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No sign of overheating, it has had a number of different care takers, etc. over the years. It is not obvious in the picture, but the springs are not made from as thick a coils as the original I have. I am assuming that sometime in the last 50+ years someone did a valve job and replaced the springs.JackF wrote:That engine must of been overheated at one time.Cylinder walls,pistons,crankshaft and crankshaft bearings show signs of overheating?
I thought about ordering from TM, and do order from them quite a bit, but the locla IH dealer does an extremely good job when I need something, and I like to give them some of my business also.Don McCombs wrote:http://www.tmtractor.com/new/en/816-2fp.htm
thiggy wrote:Just out of curiosity, why does the Lions Club own a Cub?
Compressing them by hand, the ones in the cub are noticeably weaker than my original. I suspect I now know why the valves and seats had quite a bit of serious pitting, especially the exhaust valves
About 15 acres to mow for the Lions Park and Fairgrounds. The Cub was bought used in the early 1950's and was in use until around 1980 when it was retired in favor of a Ford 3200 (??? 3something00) with a three point finish mower. The Cub saw less and less use to the point of not being ran at all the last couple years. Since the president of the Lions Club (that would be me by the way ) hates to see a Cub neglected, came up with a plan to get it back to running shape for use as a backup to the Ford. Which is turning out to be a very fortuitous plan since the Ford has taken to chugging five gallons cans of gas and leaking hydraulic fluid and oil like the Exon Valdez and may not be ready for spring mowing. The Cub may have to be called out of retirement for the mowing duties.Mike in Louisiana wrote:My guess is they have a lot of grass to cut.thiggy wrote:Just out of curiosity, why does the Lions Club own a Cub?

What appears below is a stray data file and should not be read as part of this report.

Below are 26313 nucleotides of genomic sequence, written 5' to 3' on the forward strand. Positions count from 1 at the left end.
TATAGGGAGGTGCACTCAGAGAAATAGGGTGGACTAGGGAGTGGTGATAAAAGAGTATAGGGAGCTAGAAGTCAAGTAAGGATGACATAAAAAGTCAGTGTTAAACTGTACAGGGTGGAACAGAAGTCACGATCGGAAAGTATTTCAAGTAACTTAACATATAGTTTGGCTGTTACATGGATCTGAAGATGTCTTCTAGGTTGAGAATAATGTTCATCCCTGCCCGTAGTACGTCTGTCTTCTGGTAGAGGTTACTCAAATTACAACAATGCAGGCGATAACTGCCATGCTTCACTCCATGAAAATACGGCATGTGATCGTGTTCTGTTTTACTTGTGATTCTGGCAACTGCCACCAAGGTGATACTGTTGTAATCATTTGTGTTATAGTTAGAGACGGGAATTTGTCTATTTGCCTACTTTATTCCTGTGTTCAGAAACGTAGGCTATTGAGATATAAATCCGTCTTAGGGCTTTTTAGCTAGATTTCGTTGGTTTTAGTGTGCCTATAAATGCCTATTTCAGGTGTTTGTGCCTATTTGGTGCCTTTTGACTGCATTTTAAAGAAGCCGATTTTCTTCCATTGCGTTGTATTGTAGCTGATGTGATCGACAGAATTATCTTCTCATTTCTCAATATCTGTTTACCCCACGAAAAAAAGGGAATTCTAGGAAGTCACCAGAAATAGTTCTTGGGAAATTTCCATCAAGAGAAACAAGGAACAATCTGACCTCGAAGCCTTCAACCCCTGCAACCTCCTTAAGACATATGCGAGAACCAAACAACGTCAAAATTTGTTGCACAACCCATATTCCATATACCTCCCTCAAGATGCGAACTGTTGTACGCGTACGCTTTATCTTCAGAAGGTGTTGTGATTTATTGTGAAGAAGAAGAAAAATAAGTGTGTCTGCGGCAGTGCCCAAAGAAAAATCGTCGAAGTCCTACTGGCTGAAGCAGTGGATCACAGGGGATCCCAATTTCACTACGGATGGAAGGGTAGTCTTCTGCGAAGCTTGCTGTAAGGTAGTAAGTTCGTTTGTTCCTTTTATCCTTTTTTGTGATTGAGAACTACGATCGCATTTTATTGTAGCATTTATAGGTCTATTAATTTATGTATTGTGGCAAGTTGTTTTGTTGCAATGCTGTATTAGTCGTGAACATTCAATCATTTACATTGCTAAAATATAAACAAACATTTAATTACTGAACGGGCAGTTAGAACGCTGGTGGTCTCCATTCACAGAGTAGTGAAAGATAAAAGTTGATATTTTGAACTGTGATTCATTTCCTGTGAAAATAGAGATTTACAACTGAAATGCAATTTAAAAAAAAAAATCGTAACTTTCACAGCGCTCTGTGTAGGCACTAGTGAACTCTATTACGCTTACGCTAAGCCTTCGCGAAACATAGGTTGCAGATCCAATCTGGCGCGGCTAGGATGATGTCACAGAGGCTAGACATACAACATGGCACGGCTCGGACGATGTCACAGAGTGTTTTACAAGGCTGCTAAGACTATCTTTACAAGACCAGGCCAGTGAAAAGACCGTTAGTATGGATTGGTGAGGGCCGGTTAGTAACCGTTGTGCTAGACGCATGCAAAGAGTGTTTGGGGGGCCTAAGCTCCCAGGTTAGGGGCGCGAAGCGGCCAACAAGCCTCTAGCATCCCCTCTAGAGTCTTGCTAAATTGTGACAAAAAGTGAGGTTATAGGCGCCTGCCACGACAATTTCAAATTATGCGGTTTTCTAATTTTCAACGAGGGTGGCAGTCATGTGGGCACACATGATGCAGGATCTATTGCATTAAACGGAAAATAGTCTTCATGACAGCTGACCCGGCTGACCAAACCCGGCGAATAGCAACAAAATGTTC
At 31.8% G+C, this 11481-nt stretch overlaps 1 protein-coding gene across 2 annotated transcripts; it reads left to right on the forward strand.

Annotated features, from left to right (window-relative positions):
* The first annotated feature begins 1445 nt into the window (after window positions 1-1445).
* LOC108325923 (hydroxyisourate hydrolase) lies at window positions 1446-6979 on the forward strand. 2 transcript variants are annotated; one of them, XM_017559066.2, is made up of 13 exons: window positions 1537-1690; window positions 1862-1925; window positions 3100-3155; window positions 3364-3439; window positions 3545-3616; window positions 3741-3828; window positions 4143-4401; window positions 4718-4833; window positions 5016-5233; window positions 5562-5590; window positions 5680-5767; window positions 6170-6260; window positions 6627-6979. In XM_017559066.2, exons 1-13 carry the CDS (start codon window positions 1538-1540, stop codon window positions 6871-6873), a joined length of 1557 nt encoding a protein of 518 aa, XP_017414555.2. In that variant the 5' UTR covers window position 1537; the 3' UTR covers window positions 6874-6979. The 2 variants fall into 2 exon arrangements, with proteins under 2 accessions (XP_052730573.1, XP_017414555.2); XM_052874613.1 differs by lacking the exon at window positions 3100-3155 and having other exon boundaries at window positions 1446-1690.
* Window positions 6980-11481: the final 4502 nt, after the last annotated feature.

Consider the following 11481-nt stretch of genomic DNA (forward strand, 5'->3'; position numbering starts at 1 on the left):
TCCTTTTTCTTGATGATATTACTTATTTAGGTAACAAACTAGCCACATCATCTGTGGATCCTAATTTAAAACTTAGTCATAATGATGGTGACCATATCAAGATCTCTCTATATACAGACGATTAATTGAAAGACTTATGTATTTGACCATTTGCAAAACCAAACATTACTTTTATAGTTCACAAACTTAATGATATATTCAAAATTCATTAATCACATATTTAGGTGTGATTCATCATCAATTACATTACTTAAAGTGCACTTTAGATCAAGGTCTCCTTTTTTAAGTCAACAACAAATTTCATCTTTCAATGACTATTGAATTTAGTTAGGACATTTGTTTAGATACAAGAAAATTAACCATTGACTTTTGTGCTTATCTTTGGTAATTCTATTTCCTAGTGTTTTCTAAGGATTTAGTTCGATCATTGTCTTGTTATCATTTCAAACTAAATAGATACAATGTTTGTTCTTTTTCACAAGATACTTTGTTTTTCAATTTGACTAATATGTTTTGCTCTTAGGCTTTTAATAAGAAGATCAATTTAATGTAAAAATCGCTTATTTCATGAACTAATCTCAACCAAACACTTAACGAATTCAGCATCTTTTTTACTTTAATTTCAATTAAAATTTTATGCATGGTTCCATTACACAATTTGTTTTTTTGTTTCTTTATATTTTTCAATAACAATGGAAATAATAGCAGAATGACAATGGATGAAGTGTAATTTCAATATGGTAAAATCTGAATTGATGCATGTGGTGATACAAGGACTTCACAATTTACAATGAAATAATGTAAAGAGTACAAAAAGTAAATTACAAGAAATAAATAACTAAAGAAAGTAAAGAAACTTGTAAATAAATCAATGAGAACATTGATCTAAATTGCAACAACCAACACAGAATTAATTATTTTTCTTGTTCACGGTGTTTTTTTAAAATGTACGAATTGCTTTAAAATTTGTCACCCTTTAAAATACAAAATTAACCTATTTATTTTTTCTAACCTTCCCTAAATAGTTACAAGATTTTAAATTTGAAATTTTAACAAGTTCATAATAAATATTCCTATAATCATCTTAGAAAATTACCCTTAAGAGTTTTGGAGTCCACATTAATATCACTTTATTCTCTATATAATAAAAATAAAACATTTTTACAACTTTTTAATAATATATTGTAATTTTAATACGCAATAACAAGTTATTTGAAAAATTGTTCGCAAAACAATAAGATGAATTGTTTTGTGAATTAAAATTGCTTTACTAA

If you count the coils of the spring, the one on the left has one more that the other two.
Our local Lions Club provides facilities for many private and public uses, frequently at a minimal or no cost. They host the county fair, and let their grounds be used for both practice and games for PeeWee football, little league softball, etc., in addition to local estate auctions that need a large indoor facility, reunions, wedding receptions. etc. All of the things they do charge for are done at a very low cost to the user, and I do not mind helping them out.Scrivet wrote:.......About 15 acres to mow for the Lions Park and Fairgrounds......;....
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